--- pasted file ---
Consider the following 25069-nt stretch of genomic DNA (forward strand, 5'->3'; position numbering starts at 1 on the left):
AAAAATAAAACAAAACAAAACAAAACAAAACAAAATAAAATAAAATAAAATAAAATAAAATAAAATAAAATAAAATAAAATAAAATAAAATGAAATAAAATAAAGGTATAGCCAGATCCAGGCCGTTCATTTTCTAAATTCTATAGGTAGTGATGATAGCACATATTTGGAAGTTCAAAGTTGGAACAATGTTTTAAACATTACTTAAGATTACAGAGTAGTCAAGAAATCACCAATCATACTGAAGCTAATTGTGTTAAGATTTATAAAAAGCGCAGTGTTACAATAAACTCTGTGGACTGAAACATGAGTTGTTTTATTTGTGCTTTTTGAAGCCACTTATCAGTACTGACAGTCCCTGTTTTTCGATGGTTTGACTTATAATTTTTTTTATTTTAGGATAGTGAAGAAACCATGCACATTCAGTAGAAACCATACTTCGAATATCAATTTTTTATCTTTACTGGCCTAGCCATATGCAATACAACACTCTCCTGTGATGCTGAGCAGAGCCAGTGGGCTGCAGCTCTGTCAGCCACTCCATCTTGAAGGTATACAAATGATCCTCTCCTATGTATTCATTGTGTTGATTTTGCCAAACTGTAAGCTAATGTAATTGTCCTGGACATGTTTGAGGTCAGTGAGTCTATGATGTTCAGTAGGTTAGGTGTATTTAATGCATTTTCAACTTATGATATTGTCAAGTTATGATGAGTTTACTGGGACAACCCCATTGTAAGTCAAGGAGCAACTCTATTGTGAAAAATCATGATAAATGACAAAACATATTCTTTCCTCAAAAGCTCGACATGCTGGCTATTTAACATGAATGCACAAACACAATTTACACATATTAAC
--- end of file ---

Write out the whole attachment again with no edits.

Consider the following 25069-nt stretch of genomic DNA (forward strand, 5'->3'; position numbering starts at 1 on the left):
AAAAATAAAACAAAACAAAACAAAACAAAACAAAATAAAATAAAATAAAATAAAATAAAATAAAATAAAATAAAATAAAATAAAATAAAATGAAATAAAATAAAGGTATAGCCAGATCCAGGCCGTTCATTTTCTAAATTCTATAGGTAGTGATGATAGCACATATTTGGAAGTTCAAAGTTGGAACAATGTTTTAAACATTACTTAAGATTACAGAGTAGTCAAGAAATCACCAATCATACTGAAGCTAATTGTGTTAAGATTTATAAAAAGCGCAGTGTTACAATAAACTCTGTGGACTGAAACATGAGTTGTTTTATTTGTGCTTTTTGAAGCCACTTATCAGTACTGACAGTCCCTGTTTTTCGATGGTTTGACTTATAATTTTTTTTATTTTAGGATAGTGAAGAAACCATGCACATTCAGTAGAAACCATACTTCGAATATCAATTTTTTATCTTTACTGGCCTAGCCATATGCAATACAACACTCTCCTGTGATGCTGAGCAGAGCCAGTGGGCTGCAGCTCTGTCAGCCACTCCATCTTGAAGGTATACAAATGATCCTCTCCTATGTATTCATTGTGTTGATTTTGCCAAACTGTAAGCTAATGTAATTGTCCTGGACATGTTTGAGGTCAGTGAGTCTATGATGTTCAGTAGGTTAGGTGTATTTAATGCATTTTCAACTTATGATATTGTCAAGTTATGATGAGTTTACTGGGACAACCCCATTGTAAGTCAAGGAGCAACTCTATTGTGAAAAATCATGATAAATGACAAAACATATTCTTTCCTCAAAAGCTCGACATGCTGGCTATTTAACATGAATGCACAAACACAATTTACACATATTAAC